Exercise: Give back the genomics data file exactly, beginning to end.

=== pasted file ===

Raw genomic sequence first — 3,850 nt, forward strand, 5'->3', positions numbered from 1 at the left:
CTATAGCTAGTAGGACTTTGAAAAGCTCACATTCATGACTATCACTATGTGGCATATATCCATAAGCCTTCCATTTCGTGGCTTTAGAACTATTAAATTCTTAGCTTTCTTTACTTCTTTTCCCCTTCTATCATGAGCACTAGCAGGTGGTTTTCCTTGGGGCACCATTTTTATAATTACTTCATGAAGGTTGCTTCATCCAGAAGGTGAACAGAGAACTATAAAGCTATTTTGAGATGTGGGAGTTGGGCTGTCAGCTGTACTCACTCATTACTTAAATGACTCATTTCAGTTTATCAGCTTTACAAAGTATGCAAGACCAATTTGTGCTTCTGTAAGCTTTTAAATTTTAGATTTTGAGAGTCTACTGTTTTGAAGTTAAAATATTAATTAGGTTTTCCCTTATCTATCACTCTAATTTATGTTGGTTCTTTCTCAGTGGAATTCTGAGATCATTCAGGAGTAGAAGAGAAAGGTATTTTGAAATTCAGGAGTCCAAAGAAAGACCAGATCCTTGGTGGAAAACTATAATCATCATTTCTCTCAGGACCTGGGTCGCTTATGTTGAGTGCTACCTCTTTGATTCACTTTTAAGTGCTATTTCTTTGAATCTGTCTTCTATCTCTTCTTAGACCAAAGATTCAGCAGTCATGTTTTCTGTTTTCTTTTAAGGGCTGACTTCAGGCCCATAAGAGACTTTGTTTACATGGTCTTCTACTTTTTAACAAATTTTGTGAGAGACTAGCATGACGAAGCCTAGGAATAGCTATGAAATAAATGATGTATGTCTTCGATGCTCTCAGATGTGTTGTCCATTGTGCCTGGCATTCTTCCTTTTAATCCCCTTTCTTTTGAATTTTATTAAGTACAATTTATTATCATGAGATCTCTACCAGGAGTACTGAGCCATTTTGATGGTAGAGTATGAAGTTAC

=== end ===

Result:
Raw genomic sequence first — 3,850 nt, forward strand, 5'->3', positions numbered from 1 at the left:
CTATAGCTAGTAGGACTTTGAAAAGCTCACATTCATGACTATCACTATGTGGCATATATCCATAAGCCTTCCATTTCGTGGCTTTAGAACTATTAAATTCTTAGCTTTCTTTACTTCTTTTCCCCTTCTATCATGAGCACTAGCAGGTGGTTTTCCTTGGGGCACCATTTTTATAATTACTTCATGAAGGTTGCTTCATCCAGAAGGTGAACAGAGAACTATAAAGCTATTTTGAGATGTGGGAGTTGGGCTGTCAGCTGTACTCACTCATTACTTAAATGACTCATTTCAGTTTATCAGCTTTACAAAGTATGCAAGACCAATTTGTGCTTCTGTAAGCTTTTAAATTTTAGATTTTGAGAGTCTACTGTTTTGAAGTTAAAATATTAATTAGGTTTTCCCTTATCTATCACTCTAATTTATGTTGGTTCTTTCTCAGTGGAATTCTGAGATCATTCAGGAGTAGAAGAGAAAGGTATTTTGAAATTCAGGAGTCCAAAGAAAGACCAGATCCTTGGTGGAAAACTATAATCATCATTTCTCTCAGGACCTGGGTCGCTTATGTTGAGTGCTACCTCTTTGATTCACTTTTAAGTGCTATTTCTTTGAATCTGTCTTCTATCTCTTCTTAGACCAAAGATTCAGCAGTCATGTTTTCTGTTTTCTTTTAAGGGCTGACTTCAGGCCCATAAGAGACTTTGTTTACATGGTCTTCTACTTTTTAACAAATTTTGTGAGAGACTAGCATGACGAAGCCTAGGAATAGCTATGAAATAAATGATGTATGTCTTCGATGCTCTCAGATGTGTTGTCCATTGTGCCTGGCATTCTTCCTTTTAATCCCCTTTCTTTTGAATTTTATTAAGTACAATTTATTATCATGAGATCTCTACCAGGAGTACTGAGCCATTTTGATGGTAGAGTATGAAGTTAC